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Rags and riches: White Rabbit Gallery brings Chinese art to Sydney
When a billionaire Australian philanthropist teams up with a Chinese activist, the result is artistic dynamite
She's one of the richest women in Australia. He's a radical Chinese artist. Together, Judith Neilson and Wang Zhiyuan are conjuring up a storm in the Sydney art world.
White Rabbit Gallery, located in a backstreet warehouse in Chippendale, hangs works by activists, thieves, peasants and immigrants.
Since 1999, owner Judith Neilson has made regular trips to China and together with activist artist, Wang Zhiyuan, has scoured the countryside for unappreciated, emerging talent.
“We never ever buy at auction,” says Neilson, who founded White Rabbit with her husband, South African-born billionaire Kerr Neilson.
“I realized that the whole of the Chinese art market was controlled by a few people. So I thought, wouldn’t it be wonderful if I could have a space where I could show the work of the lesser-known artists.”
“The Chinese tend to buy old stuff -- antiquities -- they generally won’t go for the sort of art that we go for."
Neilson's teacher and guide, Wang Zhiyuan, believes the west has been slow to embrace the evolving, Chinese scene.
“Many Western curators and exhibition organizers are still displaying and promoting works from more than a decade ago, works by artists whose primary concern was “political correctness” and which no longer interests even those in the Chinese art scene,” says Zhiyuan.
Neilson started collecting Chinese contemporary pieces in 1999 and was one of the first international buyers to take a keen interest in the radical art movement.
White Rabbit is Neilson’s passion project. A out-and-out philanthropist, she has created the space to share her love of art with the general public, and admittance, tours and even the library are free.
“Sometimes I think art is too selfish and useless,” Zhiyuan says. “I want my art to be about something bigger than me. If it wasn’t involved in society I would feel guilty.”
Wang Zhiyuan is an internationally established Chinese contemporary artist with a social conscience. He’s concerned about increased rubbish, waste and consumerism in China.
In response to his growing environmental concerns, Zhiyuan created a giant pyramid of garbage that he collected from local dumps.
One of the Neilson’s more recent acquisitions, "What Makes Me Understand What I Know," is by an artist who has moved away from strict political correctness.
He An paid professional thieves up to $750 to steal neon lights so he could create two very different character tributes -- his deceased father and an online, Japanese soft porn actress.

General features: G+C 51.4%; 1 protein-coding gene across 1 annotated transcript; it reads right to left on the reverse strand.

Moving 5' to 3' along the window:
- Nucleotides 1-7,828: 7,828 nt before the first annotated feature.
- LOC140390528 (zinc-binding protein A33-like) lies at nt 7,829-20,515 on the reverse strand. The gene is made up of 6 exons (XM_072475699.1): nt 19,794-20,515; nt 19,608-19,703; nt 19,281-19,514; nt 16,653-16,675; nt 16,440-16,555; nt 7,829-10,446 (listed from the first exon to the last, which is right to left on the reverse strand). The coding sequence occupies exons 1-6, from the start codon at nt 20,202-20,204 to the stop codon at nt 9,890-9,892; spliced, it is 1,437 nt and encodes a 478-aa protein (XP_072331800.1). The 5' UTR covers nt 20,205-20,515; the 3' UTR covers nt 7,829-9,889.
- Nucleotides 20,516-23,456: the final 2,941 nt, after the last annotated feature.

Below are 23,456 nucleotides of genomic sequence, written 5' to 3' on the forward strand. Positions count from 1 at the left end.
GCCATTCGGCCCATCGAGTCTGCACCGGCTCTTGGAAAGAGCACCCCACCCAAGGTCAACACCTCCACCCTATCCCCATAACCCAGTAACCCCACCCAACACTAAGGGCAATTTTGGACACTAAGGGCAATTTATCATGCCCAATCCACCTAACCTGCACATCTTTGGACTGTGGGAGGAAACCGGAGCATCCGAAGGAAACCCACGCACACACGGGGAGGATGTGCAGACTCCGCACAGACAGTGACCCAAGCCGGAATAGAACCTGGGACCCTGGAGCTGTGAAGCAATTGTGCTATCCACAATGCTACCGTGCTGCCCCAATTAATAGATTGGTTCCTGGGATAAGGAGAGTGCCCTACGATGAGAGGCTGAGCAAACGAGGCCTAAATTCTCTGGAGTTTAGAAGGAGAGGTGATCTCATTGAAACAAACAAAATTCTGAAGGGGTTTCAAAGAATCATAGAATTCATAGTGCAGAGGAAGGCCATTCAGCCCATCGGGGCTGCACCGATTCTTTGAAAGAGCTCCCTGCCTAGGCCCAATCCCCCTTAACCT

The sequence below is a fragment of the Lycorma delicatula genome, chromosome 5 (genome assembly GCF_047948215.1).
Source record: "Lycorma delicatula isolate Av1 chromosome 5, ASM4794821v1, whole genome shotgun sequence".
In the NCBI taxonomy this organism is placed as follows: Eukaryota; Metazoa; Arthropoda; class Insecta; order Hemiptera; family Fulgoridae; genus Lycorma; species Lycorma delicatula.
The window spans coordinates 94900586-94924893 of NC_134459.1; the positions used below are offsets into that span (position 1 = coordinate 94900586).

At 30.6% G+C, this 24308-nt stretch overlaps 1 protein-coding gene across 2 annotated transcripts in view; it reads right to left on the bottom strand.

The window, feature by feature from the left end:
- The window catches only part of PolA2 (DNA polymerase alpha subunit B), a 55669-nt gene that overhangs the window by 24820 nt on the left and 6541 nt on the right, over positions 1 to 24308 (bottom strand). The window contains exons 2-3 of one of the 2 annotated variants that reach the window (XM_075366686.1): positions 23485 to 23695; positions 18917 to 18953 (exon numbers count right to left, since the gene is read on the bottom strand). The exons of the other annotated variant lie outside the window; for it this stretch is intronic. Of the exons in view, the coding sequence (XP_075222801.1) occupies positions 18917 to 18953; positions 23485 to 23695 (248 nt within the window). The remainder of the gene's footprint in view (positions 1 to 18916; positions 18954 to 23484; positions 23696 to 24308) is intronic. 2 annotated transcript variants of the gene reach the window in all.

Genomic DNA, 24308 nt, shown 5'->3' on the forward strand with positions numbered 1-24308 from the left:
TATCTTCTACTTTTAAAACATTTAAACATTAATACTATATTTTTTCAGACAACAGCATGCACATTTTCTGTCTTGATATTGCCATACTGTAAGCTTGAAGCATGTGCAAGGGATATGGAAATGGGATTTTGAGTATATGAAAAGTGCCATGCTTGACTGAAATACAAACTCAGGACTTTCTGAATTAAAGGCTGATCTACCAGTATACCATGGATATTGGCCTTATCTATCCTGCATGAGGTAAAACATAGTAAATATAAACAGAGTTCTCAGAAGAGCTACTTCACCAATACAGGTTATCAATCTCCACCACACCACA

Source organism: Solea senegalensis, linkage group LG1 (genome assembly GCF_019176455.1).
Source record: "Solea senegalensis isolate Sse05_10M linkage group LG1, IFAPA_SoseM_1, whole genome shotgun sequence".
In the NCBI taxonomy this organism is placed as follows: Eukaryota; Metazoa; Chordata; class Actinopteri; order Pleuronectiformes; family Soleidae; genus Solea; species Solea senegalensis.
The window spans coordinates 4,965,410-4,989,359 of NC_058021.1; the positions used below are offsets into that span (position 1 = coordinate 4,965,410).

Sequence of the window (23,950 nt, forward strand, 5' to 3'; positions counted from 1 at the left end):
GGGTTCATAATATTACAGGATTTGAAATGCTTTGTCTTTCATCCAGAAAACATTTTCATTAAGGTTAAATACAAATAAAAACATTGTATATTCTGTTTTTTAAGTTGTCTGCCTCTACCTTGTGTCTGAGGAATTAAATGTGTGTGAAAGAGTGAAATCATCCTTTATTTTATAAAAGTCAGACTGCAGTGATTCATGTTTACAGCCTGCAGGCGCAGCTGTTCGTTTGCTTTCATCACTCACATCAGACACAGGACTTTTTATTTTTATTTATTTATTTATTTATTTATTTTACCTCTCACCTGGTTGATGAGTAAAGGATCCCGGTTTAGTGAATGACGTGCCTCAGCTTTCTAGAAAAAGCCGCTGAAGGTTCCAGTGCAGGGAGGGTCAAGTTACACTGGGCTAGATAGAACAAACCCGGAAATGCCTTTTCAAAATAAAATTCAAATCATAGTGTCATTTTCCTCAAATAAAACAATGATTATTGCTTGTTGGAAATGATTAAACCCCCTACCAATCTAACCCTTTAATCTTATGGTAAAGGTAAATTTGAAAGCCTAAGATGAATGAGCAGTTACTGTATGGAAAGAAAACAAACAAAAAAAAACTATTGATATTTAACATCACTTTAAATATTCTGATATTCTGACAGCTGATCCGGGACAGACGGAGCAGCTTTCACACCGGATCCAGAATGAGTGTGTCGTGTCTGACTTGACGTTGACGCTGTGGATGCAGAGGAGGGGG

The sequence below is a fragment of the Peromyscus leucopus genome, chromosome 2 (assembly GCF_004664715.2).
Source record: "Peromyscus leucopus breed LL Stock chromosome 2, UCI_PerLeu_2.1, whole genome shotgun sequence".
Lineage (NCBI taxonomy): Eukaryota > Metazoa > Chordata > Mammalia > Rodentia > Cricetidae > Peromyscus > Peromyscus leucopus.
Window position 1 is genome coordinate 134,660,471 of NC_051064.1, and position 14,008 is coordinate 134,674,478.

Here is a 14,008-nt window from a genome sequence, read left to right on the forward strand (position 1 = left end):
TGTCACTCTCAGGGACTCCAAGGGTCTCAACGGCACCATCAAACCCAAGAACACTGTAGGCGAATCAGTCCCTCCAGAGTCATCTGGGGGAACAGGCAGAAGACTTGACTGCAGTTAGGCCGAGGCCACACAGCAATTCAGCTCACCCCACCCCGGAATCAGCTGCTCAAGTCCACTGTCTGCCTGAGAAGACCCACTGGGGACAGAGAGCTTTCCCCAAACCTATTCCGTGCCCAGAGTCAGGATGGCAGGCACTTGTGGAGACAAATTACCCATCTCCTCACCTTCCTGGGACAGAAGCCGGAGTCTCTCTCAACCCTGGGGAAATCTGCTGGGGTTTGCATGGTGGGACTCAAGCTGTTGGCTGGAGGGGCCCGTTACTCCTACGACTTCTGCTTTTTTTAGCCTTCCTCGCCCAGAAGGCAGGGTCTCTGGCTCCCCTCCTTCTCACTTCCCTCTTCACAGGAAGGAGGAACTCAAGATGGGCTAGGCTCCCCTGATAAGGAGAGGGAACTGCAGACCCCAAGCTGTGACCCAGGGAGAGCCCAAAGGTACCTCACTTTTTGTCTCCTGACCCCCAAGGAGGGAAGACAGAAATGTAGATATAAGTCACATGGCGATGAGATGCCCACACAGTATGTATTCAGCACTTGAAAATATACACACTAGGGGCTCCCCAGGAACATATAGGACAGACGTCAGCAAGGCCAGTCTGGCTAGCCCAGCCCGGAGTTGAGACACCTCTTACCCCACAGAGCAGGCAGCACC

He says he knows plenty of thugs and crooked cops. And money can get you anything in China.
Jin Feng is a social activist. His 15-meter-long photograph, "Appeals without Words," depicts a petition to the authorities about the theft of peasants’ land. The artwork was part of an exhibition that was shut down by police.
Artists still have to be careful about the subjects they address. If it overtly criticizes China, it could gain unwelcome official attention.
In the photo, the peasants were painted gold to make them look like statues that had solidified waiting for their requests to be granted.
“It’s reflecting how if you want something done, or you want something, you’ve just got to queue up and queue … and the piece of paper in your hand is of no value at all,” says Neilson. “Just like here.”
Chi Lei (Chili) embraces the “sex, drugs, rock ‘n’ roll” mentality of the west, naming himself after the Red Hot Chili Peppers.
Chili’s "The Red Star Motel Series" is Hollywood stuff: drugs, violence, nudity and murder.
The photos were inspired by the work of American photographer Lyndon Wade’s "Room 107."
And while Chili is a fan of the United States, he also enjoys life in China. “Come to the bottom of China’s social ladder and experience the pleasure of it!” he says. “It’s quite fun!”
Neilson discovered Gao Rong, a Chinese immigrant from Mongolia, as an art student and purchased her first major work.
Gao Rong created the ultimate soft sculpture –- an embroidered realistic representation of her dingy apartment block. It is an example of the precise technique and proficiency of many Chinese artists who are not shy of material or scale.
Rong spent eight months on the artwork, stitching every detail of her drab existence –- the peeling paint, the dirty footprint and the rust on the pipes of Level 1/2, Unit 8, Building 5, Hua Jiadi, North Village.
Such is its realism, many people think the work is a building, and not a hand-embroidered fabric.
Edmund Capon, director of the Art Gallery of New South Wales, believes the collection at White Rabbit is typical of the Chinese art uprising. “As recently as 25 years ago, contemporary art of this form, or this standard of intellectual and emotional embrace was pretty much unknown," he says. "It’s happened in a very short period of time.”
“They [Chinese contemporary artists] do push the boundaries quite a lot. And sometimes those boundaries are political and sometimes they are social.
“I think in the view of the Chinese hierarchy, that’s slightly dangerous because if you push the social boundaries too much you’re going to disturb the subtle equilibrium that keeps society sane and stable."
White Rabbit Gallery, 30 Balfour St., Chippendale, +61 (0)2 8399 2807, Thursday-Sunday, 10 a.m.-6 p.m., www.whiterabbitcollection.org